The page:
Tuesday, May 08, 2001
The National Multiple Sclerosis Society has just committed $10.7 million to support 26 new research projects investigating many aspects of multiple sclerosis (MS). Added to present commitments, the Society will spend an estimated $30 million this year to fund more than 300 new and ongoing MS investigations to cure, treat and better understand this unpredictable disease of the central nervous system.
The Wisconsin Chapter of the National MS Society contributes funds toward this research effort. "We're excited by the promise these new projects hold for bringing answers to MS," said Colleen G. Kalt, Wisconsin Chapter president and CEO. "We've invested $290 million to find the cause and cure for MS since the Society's founding 55 years ago - an investment into basic and clinical research that is responsible for the rapid progress we're seeing now," Kalt added.
There are currently four drugs on the U.S. market (Avonex, Betaseron, Copaxone, and Novantrone) that can impact the underlying disease course in people with the more common forms of MS, but none of these drugs can stop or reverse the disease. The National MS Society research that led to the development of several of these drugs, and continues to advance research that will help end the devastating effects of MS.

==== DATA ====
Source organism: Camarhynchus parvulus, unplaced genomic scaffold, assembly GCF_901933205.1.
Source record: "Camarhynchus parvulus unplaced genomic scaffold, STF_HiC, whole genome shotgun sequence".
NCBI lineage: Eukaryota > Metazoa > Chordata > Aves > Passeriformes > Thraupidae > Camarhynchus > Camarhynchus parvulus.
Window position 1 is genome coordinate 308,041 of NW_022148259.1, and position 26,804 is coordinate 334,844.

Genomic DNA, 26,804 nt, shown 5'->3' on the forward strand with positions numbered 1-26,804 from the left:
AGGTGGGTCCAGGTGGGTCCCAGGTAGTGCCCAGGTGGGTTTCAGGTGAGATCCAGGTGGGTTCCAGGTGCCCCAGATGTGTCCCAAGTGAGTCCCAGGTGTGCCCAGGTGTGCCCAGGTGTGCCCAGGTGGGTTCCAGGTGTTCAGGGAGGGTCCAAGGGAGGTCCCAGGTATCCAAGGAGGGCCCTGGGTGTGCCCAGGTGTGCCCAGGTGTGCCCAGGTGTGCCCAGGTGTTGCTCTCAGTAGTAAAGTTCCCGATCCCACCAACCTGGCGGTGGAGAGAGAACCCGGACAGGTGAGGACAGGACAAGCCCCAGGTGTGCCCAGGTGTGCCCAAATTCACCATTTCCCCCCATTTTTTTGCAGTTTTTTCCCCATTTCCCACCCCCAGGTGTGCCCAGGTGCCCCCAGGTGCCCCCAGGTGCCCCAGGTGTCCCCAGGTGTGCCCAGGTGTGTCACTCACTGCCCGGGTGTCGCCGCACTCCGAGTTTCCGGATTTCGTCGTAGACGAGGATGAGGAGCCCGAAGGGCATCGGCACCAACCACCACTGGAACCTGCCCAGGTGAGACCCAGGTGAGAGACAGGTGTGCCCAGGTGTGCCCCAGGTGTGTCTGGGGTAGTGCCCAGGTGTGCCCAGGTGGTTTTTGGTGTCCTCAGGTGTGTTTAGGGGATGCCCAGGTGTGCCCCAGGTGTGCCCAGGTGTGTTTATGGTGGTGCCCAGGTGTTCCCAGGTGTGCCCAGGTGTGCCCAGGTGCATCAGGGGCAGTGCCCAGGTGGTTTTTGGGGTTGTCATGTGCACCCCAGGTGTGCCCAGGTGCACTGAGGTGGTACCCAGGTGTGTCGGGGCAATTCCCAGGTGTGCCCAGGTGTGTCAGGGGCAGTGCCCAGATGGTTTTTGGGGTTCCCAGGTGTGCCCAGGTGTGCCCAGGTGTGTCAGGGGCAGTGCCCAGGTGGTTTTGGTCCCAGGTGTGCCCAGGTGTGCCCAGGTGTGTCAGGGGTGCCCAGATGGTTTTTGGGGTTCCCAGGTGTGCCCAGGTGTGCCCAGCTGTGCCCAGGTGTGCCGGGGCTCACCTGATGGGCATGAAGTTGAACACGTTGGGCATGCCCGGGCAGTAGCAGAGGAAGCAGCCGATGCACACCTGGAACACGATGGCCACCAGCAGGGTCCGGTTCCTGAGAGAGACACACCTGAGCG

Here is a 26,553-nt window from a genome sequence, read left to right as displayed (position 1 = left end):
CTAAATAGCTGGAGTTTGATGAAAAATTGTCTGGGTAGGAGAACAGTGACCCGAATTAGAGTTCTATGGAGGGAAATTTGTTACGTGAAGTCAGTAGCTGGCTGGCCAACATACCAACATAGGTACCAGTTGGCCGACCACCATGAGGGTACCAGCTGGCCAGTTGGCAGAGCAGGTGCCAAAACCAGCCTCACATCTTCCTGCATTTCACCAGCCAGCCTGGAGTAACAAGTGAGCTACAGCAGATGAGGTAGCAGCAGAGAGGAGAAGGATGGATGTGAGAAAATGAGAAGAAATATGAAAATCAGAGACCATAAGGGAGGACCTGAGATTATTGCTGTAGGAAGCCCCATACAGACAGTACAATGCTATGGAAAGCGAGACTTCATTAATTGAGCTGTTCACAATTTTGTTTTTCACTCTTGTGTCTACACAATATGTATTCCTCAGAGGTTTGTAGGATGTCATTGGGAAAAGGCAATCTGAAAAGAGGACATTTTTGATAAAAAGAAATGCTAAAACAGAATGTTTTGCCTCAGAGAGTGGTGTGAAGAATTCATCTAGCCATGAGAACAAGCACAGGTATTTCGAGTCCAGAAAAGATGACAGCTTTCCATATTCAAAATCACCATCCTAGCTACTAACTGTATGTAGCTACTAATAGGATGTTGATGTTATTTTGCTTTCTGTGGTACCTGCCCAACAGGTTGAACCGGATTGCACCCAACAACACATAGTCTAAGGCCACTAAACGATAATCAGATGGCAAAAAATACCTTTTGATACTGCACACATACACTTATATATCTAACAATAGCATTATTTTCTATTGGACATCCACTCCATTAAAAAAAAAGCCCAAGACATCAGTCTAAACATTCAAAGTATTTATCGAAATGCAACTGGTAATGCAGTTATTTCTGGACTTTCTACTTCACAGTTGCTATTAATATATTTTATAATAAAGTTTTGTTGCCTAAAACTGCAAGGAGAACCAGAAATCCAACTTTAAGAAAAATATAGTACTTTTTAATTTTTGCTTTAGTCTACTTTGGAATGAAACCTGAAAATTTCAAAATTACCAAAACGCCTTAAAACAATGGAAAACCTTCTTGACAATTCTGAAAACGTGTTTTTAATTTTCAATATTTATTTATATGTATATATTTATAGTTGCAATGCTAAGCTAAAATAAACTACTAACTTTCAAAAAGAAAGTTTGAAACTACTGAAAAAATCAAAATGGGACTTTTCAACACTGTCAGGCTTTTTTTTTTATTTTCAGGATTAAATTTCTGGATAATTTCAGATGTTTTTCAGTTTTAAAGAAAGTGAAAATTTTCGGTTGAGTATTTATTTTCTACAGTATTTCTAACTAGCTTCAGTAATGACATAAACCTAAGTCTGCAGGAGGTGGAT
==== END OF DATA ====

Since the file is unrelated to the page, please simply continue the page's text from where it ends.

The newly committed projects include two MS investigations in Wisconsin, representing a total funding of $423,880. These include an investigation at the University of Wisconsin and a pilot grant study at the Blood Center of Southeastern Wisconsin located in Milwaukee. Additional National MS Society funded research ongoing in Wisconsin includes three investigations at the University of Wisconsin, an investigation at the Institute for Viral Pathogenesis and an investigation at Marquette University. Total funding for National MS Society research in Wisconsin is more than $1.7 million.
Funds for research awards are provided in large part by contributors to the nationwide network of local chapters of the National MS Society, which also provide programs in communities across the U.S. Locally, the Wisconsin Chapter, serves the more than 10,000 people with MS and their families in Wisconsin.
MS is a chronic disease of the central nervous system. It is a devastating disease because it strikes during the younger adult years, and slowly steals physical functioning in unpredictable ways. MS affects nearly a third of a million people in the U.S.
The Wisconsin Chapter of the National MS Society is the leading provider of programs for people with MS in Wisconsin and their family members. For more information about MS research, or to contact the Wisconsin Chapter for information about community programs and activities, or volunteer opportunities, please call (262) 547-8999 or toll free at 1-800-FIGHT MS (1-800-344-4867). Visit us on the Internet at www.nationalmssociety.org.